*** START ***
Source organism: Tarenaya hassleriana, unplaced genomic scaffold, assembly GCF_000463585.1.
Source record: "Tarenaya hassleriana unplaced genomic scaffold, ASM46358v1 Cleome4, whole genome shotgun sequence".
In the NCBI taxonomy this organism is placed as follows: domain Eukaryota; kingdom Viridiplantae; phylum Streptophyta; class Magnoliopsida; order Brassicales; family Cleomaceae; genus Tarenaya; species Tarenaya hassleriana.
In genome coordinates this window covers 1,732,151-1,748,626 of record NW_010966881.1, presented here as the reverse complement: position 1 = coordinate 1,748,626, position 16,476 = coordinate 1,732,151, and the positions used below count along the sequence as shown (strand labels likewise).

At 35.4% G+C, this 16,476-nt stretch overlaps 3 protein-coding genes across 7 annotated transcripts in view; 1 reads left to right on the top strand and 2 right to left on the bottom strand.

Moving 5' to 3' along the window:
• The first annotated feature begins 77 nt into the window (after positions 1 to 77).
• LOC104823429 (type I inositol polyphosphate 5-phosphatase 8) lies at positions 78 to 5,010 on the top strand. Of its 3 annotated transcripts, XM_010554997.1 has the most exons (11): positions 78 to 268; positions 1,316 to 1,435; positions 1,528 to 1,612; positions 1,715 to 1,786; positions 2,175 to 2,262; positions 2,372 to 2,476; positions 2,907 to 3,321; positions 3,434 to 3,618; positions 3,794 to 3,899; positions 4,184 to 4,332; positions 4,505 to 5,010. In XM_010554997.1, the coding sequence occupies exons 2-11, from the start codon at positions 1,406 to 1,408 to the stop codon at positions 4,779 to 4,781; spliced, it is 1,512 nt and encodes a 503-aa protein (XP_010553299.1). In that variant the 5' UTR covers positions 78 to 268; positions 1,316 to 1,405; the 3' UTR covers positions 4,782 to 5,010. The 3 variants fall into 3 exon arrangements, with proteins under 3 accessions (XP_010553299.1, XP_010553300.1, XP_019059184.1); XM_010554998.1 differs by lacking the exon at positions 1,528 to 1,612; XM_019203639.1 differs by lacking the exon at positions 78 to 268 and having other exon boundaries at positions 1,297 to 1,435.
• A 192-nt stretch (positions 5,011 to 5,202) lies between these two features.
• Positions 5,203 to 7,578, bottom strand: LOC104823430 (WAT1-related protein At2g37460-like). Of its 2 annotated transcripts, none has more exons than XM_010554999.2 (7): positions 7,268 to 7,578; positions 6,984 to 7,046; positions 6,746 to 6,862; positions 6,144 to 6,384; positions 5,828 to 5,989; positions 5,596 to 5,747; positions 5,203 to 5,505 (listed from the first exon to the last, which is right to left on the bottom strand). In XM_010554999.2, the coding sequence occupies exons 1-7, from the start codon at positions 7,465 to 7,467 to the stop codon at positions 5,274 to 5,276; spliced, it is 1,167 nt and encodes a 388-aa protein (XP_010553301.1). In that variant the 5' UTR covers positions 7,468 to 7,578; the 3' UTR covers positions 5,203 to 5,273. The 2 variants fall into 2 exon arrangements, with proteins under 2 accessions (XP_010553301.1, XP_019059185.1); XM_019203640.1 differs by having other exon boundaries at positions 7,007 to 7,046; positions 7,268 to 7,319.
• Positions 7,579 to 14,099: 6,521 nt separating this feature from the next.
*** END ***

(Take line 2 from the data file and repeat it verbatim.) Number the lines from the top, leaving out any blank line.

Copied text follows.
Source record: "Tarenaya hassleriana unplaced genomic scaffold, ASM46358v1 Cleome4, whole genome shotgun sequence".